While it sounds similar, a shareholder register is not nearly as detailed as a cap table and there’s no requirement to include securities like convertible loan notes or warrants.

But directors are legally required to update HMRC of any material changes to the company’s shareholder register.

Among other things, your company is also required to file a confirmation statement every year - this is to tell Companies House that the information they have about your company's directors and shareholders is correct.

Is a cap table confidential?

The simple answer? It's up to you.

There's no legal obligation to share your company's cap table with anyone, that includes the Board of Directors, Companies House, employees and investors.

Arguably, all directors, investors and significant stakeholders should have access to your cap table. Potentially, any advisors, accountants or lawyers too.

But whether employees should too is a hotly debated topic.

How to read a cap table

Every cap table will look different, but here's what you'll find in a (good) cap table:

  • Name, address and contact details of each shareholder
  • Authorised shares/options
  • Outstanding shares/options
  • The class and type of shares
  • The nominal value of each share
  • Details of any voting rights or rights to dividends
  • Price per share
  • Dilution details
  • Any convertible loan notes, warrants or other securities.

Usually, in a cap table spreadsheet, you'll find shareholder names on the Y-axis and everything else on the X-axis, but there's no hard and fast rule.

As a general rule, if you come across a cap table that's not easy to read - it's not a good one!

How to create a cap table

A spreadsheet is usually the tool of choice when building a cap table. Some founders are old-school and document everything on paper.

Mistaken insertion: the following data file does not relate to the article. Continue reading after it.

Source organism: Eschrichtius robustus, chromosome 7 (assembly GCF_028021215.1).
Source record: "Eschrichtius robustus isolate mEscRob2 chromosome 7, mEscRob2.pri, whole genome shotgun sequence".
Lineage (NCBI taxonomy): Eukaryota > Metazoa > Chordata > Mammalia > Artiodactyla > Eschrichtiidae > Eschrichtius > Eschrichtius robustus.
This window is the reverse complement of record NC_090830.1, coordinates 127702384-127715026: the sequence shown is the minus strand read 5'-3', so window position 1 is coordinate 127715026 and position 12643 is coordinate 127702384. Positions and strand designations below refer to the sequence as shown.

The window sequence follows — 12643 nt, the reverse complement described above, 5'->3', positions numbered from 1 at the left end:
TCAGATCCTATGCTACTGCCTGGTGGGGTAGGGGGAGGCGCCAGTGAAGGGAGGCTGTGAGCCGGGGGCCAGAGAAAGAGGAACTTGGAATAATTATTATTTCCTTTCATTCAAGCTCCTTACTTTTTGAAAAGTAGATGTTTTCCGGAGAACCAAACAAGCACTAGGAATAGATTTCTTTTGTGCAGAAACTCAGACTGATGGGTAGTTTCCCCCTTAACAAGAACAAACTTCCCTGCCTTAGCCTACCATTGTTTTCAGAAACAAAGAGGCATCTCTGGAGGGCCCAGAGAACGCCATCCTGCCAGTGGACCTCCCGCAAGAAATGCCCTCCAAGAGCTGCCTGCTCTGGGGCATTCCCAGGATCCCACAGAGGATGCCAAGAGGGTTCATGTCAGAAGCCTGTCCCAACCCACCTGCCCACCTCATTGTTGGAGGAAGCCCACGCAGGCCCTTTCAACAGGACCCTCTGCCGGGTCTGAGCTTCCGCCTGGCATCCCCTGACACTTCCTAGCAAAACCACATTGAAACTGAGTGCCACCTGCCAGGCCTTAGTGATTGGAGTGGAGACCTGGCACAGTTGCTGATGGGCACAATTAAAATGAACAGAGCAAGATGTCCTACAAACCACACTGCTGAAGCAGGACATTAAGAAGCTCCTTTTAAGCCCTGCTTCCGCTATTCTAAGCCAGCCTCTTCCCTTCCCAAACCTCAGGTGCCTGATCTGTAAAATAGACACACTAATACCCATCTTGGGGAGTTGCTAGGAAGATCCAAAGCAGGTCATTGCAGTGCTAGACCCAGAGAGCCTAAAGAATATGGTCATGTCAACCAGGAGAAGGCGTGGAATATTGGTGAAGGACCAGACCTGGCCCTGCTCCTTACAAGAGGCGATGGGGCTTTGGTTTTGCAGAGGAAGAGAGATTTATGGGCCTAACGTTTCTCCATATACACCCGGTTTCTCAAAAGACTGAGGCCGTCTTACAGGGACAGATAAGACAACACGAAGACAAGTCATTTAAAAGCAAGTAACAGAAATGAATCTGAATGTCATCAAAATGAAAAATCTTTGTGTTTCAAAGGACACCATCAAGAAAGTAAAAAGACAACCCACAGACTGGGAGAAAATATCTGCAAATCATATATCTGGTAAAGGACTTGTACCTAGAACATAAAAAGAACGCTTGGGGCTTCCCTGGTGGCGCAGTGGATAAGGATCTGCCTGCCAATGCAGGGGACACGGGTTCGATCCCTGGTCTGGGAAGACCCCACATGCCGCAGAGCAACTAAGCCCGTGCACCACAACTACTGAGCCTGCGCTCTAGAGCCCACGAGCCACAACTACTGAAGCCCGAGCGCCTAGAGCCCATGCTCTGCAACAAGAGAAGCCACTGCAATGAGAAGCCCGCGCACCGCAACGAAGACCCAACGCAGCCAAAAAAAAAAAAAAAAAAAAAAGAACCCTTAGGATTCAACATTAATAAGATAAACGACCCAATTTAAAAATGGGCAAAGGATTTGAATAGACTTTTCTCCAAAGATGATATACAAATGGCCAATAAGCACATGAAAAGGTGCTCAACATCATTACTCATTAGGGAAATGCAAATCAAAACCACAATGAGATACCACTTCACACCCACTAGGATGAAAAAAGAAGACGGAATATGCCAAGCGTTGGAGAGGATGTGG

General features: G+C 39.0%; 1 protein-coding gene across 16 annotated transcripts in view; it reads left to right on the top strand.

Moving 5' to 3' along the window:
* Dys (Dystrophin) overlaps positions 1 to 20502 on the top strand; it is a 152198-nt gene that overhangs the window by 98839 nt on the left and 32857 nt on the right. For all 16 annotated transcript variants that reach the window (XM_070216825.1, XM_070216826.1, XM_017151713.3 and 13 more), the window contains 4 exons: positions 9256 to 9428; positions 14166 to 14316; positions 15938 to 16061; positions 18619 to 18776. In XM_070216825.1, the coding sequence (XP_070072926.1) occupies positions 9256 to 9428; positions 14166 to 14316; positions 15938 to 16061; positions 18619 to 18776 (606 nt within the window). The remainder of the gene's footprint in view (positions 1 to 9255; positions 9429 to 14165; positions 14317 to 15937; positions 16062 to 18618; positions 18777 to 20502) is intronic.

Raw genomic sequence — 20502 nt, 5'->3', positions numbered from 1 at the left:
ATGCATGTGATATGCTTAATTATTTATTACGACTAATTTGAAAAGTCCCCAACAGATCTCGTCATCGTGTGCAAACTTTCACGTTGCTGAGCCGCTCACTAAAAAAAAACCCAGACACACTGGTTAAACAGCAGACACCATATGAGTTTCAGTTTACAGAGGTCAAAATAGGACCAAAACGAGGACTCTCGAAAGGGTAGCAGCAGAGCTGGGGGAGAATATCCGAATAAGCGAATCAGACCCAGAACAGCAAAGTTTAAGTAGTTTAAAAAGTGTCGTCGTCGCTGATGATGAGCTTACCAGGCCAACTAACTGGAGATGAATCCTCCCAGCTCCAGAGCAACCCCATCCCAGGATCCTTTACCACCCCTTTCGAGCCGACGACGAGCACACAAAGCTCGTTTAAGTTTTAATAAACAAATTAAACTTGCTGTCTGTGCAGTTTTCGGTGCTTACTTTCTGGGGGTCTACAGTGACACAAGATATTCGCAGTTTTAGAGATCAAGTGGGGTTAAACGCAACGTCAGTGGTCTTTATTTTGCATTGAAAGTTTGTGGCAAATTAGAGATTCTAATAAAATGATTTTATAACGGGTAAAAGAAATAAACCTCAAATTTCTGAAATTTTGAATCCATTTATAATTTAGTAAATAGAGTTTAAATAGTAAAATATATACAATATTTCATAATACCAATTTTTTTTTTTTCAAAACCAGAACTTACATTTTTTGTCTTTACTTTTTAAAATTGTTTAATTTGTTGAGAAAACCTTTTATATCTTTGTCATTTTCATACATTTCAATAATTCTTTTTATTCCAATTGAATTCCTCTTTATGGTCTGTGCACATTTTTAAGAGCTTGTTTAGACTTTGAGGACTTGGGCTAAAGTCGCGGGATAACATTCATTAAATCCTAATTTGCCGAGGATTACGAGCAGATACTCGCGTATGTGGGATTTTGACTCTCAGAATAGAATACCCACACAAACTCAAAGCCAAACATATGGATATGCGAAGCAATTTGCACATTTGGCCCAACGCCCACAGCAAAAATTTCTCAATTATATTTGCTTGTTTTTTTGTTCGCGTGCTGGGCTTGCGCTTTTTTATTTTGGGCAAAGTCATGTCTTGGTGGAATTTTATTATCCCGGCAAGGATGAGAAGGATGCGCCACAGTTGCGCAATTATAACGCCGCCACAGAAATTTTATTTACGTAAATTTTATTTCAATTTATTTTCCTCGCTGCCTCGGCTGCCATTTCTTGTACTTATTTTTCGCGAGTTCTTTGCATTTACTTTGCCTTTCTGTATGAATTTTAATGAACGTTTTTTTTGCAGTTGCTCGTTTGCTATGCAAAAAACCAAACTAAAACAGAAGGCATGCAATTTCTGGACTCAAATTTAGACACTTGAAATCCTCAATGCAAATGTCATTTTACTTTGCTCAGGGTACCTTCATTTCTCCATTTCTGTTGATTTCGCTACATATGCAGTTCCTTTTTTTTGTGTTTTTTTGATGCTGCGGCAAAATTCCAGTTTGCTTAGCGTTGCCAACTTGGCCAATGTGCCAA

Not the sort of thing you want to misplace...

Others ask their lawyer or accountant to take care of it, which could cost between £5-10k. Ouch.

Alternatively, you can opt for cap table management software. It's the modern way to manage your cap table and visualise company ownership.

With equity management platforms like Vestd, you get access to a digital cap table as standard.

How to update a cap table

You'll need to update your cap table anytime:

  • Your company issues new shares/options
  • Your company takes on investment
  • Whenever other share movements like transfers occur
  • Share options are exercised

An incorrect cap table can lead to complications. For instance, you might give away more equity than you bargained for or potentially mislead shareholders. 

That last scenario could lead to more than just an awkward conversation at the Christmas party...

Updating a cap table manually in a spreadsheet or on paper leaves room for human error. Not to mention, rounding errors and broken formulas.

More on that later.

Cap table examples

Want to know what a best-in-class cap table looks like?

You can find examples and templates online, but if it saves you time, here's a free Excel template we put together for non-complex companies

But truth be told, the best example has to be a digital cap table - just one of the perks of Vestd Lite.

What's wrong with a spreadsheet?

Yes, you can create your cap table in an Excel spreadsheet or a Google Sheet but we wouldn't recommend it. Here are just a few examples of what can go wrong if you rely on a spreadsheet:

Rounding errors 

Nothing will stop your funding round quicker than an incorrect cap table. And a lot of the time, the main cause is rounding errors.

Spreadsheets are guilty of rounding figures, and while it may seem innocent enough, those pesky decimal places can come back to bite you later.

And it can be the difference between someone having a minor stake or a major stake in your company.

Human errors

You don't need us to tell you that you've got a lot on your plate.

As a company grows, keeping track of everything becomes a monumental task and equity is no exception.

That cap table spreadsheet will only get bigger and more complex with different share classes, rights and preferences to contend with.